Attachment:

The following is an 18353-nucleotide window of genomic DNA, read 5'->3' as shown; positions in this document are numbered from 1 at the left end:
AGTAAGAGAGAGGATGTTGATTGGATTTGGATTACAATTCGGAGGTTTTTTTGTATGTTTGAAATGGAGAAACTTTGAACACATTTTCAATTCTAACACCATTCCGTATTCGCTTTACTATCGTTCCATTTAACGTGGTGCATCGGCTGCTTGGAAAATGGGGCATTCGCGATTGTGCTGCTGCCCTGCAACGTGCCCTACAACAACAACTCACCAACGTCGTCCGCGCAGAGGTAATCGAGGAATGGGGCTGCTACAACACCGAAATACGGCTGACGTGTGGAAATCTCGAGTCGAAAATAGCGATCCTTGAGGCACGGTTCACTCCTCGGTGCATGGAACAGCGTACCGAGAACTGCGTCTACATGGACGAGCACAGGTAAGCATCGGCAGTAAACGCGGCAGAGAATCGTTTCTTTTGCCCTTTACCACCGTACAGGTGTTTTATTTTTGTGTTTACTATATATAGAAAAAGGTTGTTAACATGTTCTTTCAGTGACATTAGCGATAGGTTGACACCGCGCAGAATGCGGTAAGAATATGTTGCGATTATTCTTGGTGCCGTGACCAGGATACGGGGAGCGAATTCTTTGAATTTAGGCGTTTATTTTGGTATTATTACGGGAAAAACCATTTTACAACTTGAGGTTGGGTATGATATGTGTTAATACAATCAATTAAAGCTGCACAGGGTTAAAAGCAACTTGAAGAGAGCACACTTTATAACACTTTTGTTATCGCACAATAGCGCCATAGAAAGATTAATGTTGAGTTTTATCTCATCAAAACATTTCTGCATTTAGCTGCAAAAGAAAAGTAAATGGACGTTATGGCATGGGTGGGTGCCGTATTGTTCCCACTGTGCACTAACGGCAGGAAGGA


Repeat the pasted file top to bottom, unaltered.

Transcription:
The following is an 18353-nucleotide window of genomic DNA, read 5'->3' as shown; positions in this document are numbered from 1 at the left end:
AGTAAGAGAGAGGATGTTGATTGGATTTGGATTACAATTCGGAGGTTTTTTTGTATGTTTGAAATGGAGAAACTTTGAACACATTTTCAATTCTAACACCATTCCGTATTCGCTTTACTATCGTTCCATTTAACGTGGTGCATCGGCTGCTTGGAAAATGGGGCATTCGCGATTGTGCTGCTGCCCTGCAACGTGCCCTACAACAACAACTCACCAACGTCGTCCGCGCAGAGGTAATCGAGGAATGGGGCTGCTACAACACCGAAATACGGCTGACGTGTGGAAATCTCGAGTCGAAAATAGCGATCCTTGAGGCACGGTTCACTCCTCGGTGCATGGAACAGCGTACCGAGAACTGCGTCTACATGGACGAGCACAGGTAAGCATCGGCAGTAAACGCGGCAGAGAATCGTTTCTTTTGCCCTTTACCACCGTACAGGTGTTTTATTTTTGTGTTTACTATATATAGAAAAAGGTTGTTAACATGTTCTTTCAGTGACATTAGCGATAGGTTGACACCGCGCAGAATGCGGTAAGAATATGTTGCGATTATTCTTGGTGCCGTGACCAGGATACGGGGAGCGAATTCTTTGAATTTAGGCGTTTATTTTGGTATTATTACGGGAAAAACCATTTTACAACTTGAGGTTGGGTATGATATGTGTTAATACAATCAATTAAAGCTGCACAGGGTTAAAAGCAACTTGAAGAGAGCACACTTTATAACACTTTTGTTATCGCACAATAGCGCCATAGAAAGATTAATGTTGAGTTTTATCTCATCAAAACATTTCTGCATTTAGCTGCAAAAGAAAAGTAAATGGACGTTATGGCATGGGTGGGTGCCGTATTGTTCCCACTGTGCACTAACGGCAGGAAGGA